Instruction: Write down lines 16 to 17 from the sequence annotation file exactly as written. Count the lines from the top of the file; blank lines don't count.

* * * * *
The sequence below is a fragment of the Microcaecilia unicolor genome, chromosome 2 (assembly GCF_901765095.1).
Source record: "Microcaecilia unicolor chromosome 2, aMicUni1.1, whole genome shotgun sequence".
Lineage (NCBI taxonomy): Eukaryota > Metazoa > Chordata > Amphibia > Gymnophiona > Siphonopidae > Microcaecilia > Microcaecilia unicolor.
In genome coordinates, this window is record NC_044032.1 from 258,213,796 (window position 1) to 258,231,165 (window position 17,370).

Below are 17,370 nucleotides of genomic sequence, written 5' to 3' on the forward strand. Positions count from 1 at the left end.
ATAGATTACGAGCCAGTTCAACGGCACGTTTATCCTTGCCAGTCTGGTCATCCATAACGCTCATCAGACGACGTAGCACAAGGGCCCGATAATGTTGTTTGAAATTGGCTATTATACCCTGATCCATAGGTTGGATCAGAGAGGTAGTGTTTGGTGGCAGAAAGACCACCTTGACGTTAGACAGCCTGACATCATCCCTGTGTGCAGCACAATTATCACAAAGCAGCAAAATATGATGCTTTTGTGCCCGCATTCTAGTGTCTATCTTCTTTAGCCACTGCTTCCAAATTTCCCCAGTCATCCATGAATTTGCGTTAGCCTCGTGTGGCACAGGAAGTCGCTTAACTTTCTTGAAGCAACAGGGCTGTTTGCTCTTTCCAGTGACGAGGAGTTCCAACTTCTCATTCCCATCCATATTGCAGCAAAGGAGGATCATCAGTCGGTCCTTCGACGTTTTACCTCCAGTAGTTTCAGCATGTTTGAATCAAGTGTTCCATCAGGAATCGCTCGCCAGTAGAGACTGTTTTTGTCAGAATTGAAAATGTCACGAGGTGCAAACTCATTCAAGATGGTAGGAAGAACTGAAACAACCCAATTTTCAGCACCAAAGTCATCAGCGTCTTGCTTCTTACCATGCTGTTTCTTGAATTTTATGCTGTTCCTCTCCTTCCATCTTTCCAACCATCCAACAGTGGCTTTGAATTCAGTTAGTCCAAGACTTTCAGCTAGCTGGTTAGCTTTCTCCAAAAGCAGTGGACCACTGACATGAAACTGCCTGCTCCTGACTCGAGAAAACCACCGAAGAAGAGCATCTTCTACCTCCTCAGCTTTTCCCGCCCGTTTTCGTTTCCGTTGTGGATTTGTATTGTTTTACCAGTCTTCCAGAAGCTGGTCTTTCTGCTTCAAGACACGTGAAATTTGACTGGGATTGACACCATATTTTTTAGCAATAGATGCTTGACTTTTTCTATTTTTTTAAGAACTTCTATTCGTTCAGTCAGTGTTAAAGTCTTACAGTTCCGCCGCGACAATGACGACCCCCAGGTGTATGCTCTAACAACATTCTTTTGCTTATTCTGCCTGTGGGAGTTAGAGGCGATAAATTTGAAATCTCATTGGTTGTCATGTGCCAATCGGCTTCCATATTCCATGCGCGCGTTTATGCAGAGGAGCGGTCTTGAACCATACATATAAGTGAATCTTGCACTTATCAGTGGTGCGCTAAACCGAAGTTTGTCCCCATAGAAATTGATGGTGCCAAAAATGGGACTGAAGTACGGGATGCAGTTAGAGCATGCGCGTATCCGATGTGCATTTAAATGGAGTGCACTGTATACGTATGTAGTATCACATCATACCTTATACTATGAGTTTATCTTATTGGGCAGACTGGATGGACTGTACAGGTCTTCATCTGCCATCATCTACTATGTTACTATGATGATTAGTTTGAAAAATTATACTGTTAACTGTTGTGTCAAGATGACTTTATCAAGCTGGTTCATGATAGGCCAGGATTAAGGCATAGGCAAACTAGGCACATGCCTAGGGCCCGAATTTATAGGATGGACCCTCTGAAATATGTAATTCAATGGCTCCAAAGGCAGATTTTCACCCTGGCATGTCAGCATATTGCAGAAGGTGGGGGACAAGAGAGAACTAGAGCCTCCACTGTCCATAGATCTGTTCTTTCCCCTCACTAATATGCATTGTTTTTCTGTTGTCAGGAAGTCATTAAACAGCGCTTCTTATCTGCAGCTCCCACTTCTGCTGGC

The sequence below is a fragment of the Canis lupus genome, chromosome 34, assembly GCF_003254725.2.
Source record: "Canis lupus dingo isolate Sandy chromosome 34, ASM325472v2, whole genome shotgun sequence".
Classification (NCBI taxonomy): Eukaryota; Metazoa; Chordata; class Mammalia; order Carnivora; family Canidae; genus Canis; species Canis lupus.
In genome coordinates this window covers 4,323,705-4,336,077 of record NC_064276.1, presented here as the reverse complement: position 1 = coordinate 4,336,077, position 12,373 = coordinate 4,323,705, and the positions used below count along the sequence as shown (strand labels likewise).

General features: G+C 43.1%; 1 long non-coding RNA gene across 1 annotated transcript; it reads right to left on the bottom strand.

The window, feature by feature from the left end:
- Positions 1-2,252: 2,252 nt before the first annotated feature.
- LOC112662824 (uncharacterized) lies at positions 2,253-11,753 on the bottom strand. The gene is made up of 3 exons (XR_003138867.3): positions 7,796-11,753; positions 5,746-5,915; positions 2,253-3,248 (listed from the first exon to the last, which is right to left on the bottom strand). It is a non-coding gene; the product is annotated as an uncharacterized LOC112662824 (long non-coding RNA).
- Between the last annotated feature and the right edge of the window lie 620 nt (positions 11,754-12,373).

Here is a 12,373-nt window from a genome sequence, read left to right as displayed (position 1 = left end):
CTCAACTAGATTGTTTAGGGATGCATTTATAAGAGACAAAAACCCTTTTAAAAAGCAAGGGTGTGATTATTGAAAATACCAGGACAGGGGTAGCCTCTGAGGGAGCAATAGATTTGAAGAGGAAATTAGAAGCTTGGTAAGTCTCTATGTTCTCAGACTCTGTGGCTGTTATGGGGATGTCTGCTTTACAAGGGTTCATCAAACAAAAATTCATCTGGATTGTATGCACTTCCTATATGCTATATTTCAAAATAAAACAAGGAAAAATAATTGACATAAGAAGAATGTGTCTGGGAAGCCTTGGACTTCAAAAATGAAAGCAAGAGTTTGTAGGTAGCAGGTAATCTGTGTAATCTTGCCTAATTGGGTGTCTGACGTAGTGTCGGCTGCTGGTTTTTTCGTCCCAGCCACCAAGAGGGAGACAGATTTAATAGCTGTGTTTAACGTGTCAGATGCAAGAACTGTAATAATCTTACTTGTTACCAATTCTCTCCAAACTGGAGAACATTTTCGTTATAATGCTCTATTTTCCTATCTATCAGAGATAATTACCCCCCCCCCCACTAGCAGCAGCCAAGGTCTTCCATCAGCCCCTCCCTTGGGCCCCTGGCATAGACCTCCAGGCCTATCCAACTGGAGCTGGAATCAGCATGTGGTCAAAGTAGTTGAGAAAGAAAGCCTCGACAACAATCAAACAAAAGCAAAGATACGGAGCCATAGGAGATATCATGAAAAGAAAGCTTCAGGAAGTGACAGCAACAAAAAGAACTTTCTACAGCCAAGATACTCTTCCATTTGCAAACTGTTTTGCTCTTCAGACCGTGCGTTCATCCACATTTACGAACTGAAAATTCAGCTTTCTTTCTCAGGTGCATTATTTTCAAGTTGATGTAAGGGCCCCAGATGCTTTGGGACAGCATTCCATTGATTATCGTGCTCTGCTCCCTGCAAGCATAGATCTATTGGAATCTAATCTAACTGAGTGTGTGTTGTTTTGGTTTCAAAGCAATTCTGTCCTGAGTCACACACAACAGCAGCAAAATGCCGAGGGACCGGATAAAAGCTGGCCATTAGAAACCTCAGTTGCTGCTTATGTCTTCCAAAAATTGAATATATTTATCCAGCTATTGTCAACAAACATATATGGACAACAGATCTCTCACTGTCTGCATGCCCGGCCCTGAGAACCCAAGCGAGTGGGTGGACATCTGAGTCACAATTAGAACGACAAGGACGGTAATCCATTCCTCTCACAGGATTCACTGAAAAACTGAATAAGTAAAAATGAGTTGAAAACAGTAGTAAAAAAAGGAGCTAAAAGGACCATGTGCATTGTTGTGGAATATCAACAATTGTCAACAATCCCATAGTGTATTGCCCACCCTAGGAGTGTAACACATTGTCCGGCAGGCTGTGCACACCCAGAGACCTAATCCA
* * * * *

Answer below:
Here is a 12,373-nt window from a genome sequence, read left to right as displayed (position 1 = left end):
CTCAACTAGATTGTTTAGGGATGCATTTATAAGAGACAAAAACCCTTTTAAAAAGCAAGGGTGTGATTATTGAAAATACCAGGACAGGGGTAGCCTCTGAGGGAGCAATAGATTTGAAGAGGAAATTAGAAGCTTGGTAAGTCTCTATGTTCTCAGACTCTGTGGCTGTTATGGGGATGTCTGCTTTACAAGGGTTCATCAAACAAAAATTCATCTGGATTGTATGCACTTCCTATATGCTATATTTCAAAATAAAACAAGGAAAAATAATTGACATAAGAAGAATGTGTCTGGGAAGCCTTGGACTTCAAAAATGAAAGCAAGAGTTTGTAGGTAGCAGGTAATCTGTGTAATCTTGCCTAATTGGGTGTCTGACGTAGTGTCGGCTGCTGGTTTTTTCGTCCCAGCCACCAAGAGGGAGACAGATTTAATAGCTGTGTTTAACGTGTCAGATGCAAGAACTGTAATAATCTTACTTGTTACCAATTCTCTCCAAACTGGAGAACATTTTCGTTATAATGCTCTATTTTCCTATCTATCAGAGATAATTACCCCCCCCCCCACTAGCAGCAGCCAAGGTCTTCCATCAGCCCCTCCCTTGGGCCCCTGGCATAGACCTCCAGGCCTATCCAACTGGAGCTGGAATCAGCATGTGGTCAAAGTAGTTGAGAAAGAAAGCCTCGACAACAATCAAACAAAAGCAAAGATACGGAGCCATAGGAGATATCATGAAAAGAAAGCTTCAGGAAGTGACAGCAACAAAAAGAACTTTCTACAGCCAAGATACTCTTCCATTTGCAAACTGTTTTGCTCTTCAGACCGTGCGTTCATCCACATTTACGAACTGAAAATTCAGCTTTCTTTCTCAGGTGCATTATTTTCAAGTTGATGTAAGGGCCCCAGATGCTTTGGGACAGCATTCCATTGATTATCGTGCTCTGCTCCCTGCAAGCATAGATCTATTGGAATCTAATCTAACTGAGTGTGTGTTGTTTTGGTTTCAAAGCAATTCTGTCCTGAGTCACACACAACAGCAGCAAAATGCCGAGGGACCGGATAAAAGCTGGCCATTAGAAACCTCAGTTGCTGCTTATGTCTTCCAAAAATTGAATATATTTATCCAGCTATTGTCAACAAACATATATGGACAACAGATCTCTCACTGTCTGCATGCCCGGCCCTGAGAACCCAAGCGAGTGGGTGGACATCTGAGTCACAATTAGAACGACAAGGACGGTAATCCATTCCTCTCACAGGATTCACTGAAAAACTGAATAAGTAAAAATGAGTTGAAAACAGTAGTAAAAAAAGGAGCTAAAAGGACCATGTGCATTGTTGTGGAATATCAACAATTGTCAACAATCCCATAGTGTATTGCCCACCCTAGGAGTGTAACACATTGTCCGGCAGGCTGTGCACACCCAGAGACCTAATCCA